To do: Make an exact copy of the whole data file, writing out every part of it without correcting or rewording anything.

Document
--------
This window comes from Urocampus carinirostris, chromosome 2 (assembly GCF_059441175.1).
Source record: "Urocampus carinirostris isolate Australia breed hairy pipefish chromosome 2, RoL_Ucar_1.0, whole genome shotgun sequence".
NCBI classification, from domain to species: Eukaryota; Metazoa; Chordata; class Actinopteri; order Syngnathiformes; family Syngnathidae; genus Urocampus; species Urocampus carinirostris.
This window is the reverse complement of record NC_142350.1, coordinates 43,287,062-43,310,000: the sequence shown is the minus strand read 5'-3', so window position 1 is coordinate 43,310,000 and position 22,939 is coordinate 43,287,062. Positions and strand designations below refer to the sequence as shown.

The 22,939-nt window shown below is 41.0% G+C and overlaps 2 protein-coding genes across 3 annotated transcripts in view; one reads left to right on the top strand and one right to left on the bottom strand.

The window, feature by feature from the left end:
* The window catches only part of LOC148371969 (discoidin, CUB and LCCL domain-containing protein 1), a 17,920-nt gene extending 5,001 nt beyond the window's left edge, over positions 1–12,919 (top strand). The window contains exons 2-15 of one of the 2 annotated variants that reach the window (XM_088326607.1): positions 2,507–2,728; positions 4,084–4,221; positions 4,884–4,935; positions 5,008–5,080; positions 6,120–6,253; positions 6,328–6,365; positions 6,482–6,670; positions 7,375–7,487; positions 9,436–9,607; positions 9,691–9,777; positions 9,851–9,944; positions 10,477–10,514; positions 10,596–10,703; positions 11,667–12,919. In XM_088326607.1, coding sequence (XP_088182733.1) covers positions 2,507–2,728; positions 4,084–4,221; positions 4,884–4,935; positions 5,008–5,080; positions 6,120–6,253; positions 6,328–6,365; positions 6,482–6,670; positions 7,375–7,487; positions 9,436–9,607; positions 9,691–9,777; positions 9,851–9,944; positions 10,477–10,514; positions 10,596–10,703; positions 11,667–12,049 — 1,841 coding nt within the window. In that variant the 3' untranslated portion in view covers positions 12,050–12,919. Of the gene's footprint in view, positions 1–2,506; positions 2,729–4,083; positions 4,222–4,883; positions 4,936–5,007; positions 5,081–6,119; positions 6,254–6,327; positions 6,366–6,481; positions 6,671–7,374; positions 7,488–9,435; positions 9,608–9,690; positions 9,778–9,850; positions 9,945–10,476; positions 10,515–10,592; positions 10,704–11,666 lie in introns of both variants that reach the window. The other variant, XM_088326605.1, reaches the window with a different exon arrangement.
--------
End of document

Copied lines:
This window comes from Urocampus carinirostris, chromosome 2 (assembly GCF_059441175.1).
Source record: "Urocampus carinirostris isolate Australia breed hairy pipefish chromosome 2, RoL_Ucar_1.0, whole genome shotgun sequence".
NCBI classification, from domain to species: Eukaryota; Metazoa; Chordata; class Actinopteri; order Syngnathiformes; family Syngnathidae; genus Urocampus; species Urocampus carinirostris.
This window is the reverse complement of record NC_142350.1, coordinates 43,287,062-43,310,000: the sequence shown is the minus strand read 5'-3', so window position 1 is coordinate 43,310,000 and position 22,939 is coordinate 43,287,062. Positions and strand designations below refer to the sequence as shown.

The 22,939-nt window shown below is 41.0% G+C and overlaps 2 protein-coding genes across 3 annotated transcripts in view; one reads left to right on the top strand and one right to left on the bottom strand.

The window, feature by feature from the left end:
* The window catches only part of LOC148371969 (discoidin, CUB and LCCL domain-containing protein 1), a 17,920-nt gene extending 5,001 nt beyond the window's left edge, over positions 1–12,919 (top strand). The window contains exons 2-15 of one of the 2 annotated variants that reach the window (XM_088326607.1): positions 2,507–2,728; positions 4,084–4,221; positions 4,884–4,935; positions 5,008–5,080; positions 6,120–6,253; positions 6,328–6,365; positions 6,482–6,670; positions 7,375–7,487; positions 9,436–9,607; positions 9,691–9,777; positions 9,851–9,944; positions 10,477–10,514; positions 10,596–10,703; positions 11,667–12,919. In XM_088326607.1, coding sequence (XP_088182733.1) covers positions 2,507–2,728; positions 4,084–4,221; positions 4,884–4,935; positions 5,008–5,080; positions 6,120–6,253; positions 6,328–6,365; positions 6,482–6,670; positions 7,375–7,487; positions 9,436–9,607; positions 9,691–9,777; positions 9,851–9,944; positions 10,477–10,514; positions 10,596–10,703; positions 11,667–12,049 — 1,841 coding nt within the window. In that variant the 3' untranslated portion in view covers positions 12,050–12,919. Of the gene's footprint in view, positions 1–2,506; positions 2,729–4,083; positions 4,222–4,883; positions 4,936–5,007; positions 5,081–6,119; positions 6,254–6,327; positions 6,366–6,481; positions 6,671–7,374; positions 7,488–9,435; positions 9,608–9,690; positions 9,778–9,850; positions 9,945–10,476; positions 10,515–10,592; positions 10,704–11,666 lie in introns of both variants that reach the window. The other variant, XM_088326605.1, reaches the window with a different exon arrangement.